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Portland Maine Looks At Legalization


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US ME: Proponents Of Legalizing Pot In Portland Move Closer To Fall


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URL: http://www.mapinc.org/drugnews/v13/n235/a01.html

Newshawk: Kirk

Votes: 0

Pubdate: Thu, 30 May 2013

Source: Bangor Daily News (ME)

Copyright: 2013 Bangor Daily News Inc.

Contact: http://bangordailynews.com/opinion/submit/

Website: http://www.bangordailynews.com/

Details: http://www.mapinc.org/media/40

Author: Jackie Farwell




Tom MacMillan PORTLAND, Maine - A push to legalize recreational marijuana in Maine's largest city appears poised to go before Portland voters this fall.


A coalition of political groups and activists who want make possession of the drug legal for adults turned in a petition Thursday with more than 3,200 signatures, twice the 1,500 signatures needed to place the measure on the November ballot.


Led by the Portland Green Independent Committee, the coalition submitted the petition to city officials, paving the way for voters to weigh in on the citizen initiative this fall.  The city has 15 days to review the signatures and certify the petition.


The coalition, called Citizens for a Safer Portland, argue that pot should be legalized in Portland because the drug is safer than tobacco and alcohol.  Decriminalizing marijuana also would free up law enforcement to pursue more serious crimes, the groups said.


"The residents of Maine's largest city strongly support the end of marijuana prohibition for adults, just as alcohol prohibition ended decades ago," Tom MacMillan, chair of the Portland Green Independent Committee, said Thursday at a city hall press event announcing the signature collection.


The proposed ordinance would allow adults aged 21 and over to possess up to 2.5 ounces of marijuana with city limits, while prohibiting recreational use of the drug in public spaces, including school grounds and on public transportation.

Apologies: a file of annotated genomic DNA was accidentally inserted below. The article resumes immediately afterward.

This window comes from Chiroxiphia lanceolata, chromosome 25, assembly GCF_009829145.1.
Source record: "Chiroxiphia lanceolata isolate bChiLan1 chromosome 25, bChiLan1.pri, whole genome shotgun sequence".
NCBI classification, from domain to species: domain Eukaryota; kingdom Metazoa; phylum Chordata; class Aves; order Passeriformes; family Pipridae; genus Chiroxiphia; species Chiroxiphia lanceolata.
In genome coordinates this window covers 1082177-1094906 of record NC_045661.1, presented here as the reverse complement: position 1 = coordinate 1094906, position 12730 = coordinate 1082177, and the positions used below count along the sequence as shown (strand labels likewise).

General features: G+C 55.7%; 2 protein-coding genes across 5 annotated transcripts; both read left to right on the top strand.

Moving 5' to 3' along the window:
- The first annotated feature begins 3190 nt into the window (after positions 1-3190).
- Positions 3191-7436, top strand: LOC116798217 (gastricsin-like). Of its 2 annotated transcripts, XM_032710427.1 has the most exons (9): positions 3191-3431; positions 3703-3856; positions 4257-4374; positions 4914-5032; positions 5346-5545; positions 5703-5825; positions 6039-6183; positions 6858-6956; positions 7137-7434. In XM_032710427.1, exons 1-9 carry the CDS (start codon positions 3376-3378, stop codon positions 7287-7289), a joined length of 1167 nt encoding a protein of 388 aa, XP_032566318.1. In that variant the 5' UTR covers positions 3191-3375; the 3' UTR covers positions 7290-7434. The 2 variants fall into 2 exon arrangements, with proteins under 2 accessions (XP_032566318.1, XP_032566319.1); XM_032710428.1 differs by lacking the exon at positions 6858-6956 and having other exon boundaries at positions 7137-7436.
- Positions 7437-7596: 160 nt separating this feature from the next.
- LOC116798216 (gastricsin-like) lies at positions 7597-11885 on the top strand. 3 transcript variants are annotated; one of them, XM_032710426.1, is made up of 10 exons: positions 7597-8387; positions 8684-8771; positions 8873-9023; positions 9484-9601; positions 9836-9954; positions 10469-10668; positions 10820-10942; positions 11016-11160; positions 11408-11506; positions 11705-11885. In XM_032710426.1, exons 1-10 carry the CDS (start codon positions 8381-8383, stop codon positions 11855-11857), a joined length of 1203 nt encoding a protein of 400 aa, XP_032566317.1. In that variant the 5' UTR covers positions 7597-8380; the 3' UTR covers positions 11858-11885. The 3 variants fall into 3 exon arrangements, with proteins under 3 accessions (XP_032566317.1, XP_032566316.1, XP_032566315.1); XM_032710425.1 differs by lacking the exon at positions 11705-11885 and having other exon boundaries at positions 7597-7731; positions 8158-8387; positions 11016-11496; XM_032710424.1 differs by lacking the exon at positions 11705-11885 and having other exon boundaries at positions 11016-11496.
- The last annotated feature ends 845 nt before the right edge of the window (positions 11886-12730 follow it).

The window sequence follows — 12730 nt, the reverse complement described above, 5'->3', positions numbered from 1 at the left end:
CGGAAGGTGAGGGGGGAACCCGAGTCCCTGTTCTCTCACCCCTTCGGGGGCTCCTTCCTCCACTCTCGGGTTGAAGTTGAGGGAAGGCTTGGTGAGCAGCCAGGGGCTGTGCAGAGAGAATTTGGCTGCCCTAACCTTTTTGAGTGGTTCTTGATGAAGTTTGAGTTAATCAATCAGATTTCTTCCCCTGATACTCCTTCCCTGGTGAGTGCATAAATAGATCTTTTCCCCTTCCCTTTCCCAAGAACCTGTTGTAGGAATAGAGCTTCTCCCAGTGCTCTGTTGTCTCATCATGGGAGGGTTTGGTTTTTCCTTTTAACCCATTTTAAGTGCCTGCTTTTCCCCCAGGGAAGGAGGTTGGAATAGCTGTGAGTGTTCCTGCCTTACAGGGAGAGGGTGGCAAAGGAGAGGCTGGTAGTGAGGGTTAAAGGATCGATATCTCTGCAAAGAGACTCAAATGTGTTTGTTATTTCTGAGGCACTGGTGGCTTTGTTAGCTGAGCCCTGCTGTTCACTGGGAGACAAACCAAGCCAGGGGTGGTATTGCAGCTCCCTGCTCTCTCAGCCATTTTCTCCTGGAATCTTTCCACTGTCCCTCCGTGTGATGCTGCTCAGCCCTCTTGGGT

Portland police haven't taken a public stance on the legalization effort.


The coalition also included the ACLU of Maine, the Libertarian Party of Maine, and the Marijuana Policy Project, a Washington, D.C.-based organization that advocates for marijuana policy reform.


In 2005, Denver became the first major U.S.  city to legalize recreational marijuana.


Maine is one of 18 states where marijuana can be legally used for medical reasons.  If Portland voters approve the ordinance in November, the city would still buck current state law that prohibits marijuana possession for recreational use.  The state law allowing medical marijuana itself runs in conflict with federal law, which bans all use of the drug.


David Marshall, a Portland city councilor who supports the ordinance, said fears about legalization fueling greater marijuana use among teens are unfounded.  Rates of teen marijuana use in Maine have dropped since 1999, when Maine legalized medical marijuana, and have continued to wane since the state expanded the law in 2009, he said.


"Marijuana is safer than alcohol, marijuana is safer than tobacco," Marshall said.  "We have hundreds of thousands of people in America dying every year from alcohol-related illnesses or tobacco-related illnesses.  You do not see the same thing with marijuana."


Legalizing pot would make it more difficult for teens to get their hands on the drug by subjecting marijuana purchases to the same kind of identification checks required when buying alcohol, MacMillan said.


The move to legalize pot in Portland coincided with the introduction of a bill in the state Legislature by Rep.  Diane Russell, D-Portland, that would legalize, regulate and tax pot possession across Maine.  That bill failed in committee on May 14 by vote of 8-3.


The proposed Portland ordinance doesn't address how adults would buy marijuana legally.  MacMillan said the Portland City Council would likely sort out distribution issues if voters pass the ordinance.


Past efforts to weaken enforcement of marijuana laws in Portland have fallen short.  In 2011, activists gathered signatures on a petition seeking to make pot possession offenses the lowest enforcement priority for Portland police.  Proponents gathered more than 2,100 signatures, but the city clerk's office found the document was invalid because only about 1,400 of the names were from verified Portland residents. 

MAP posted-by: Matt

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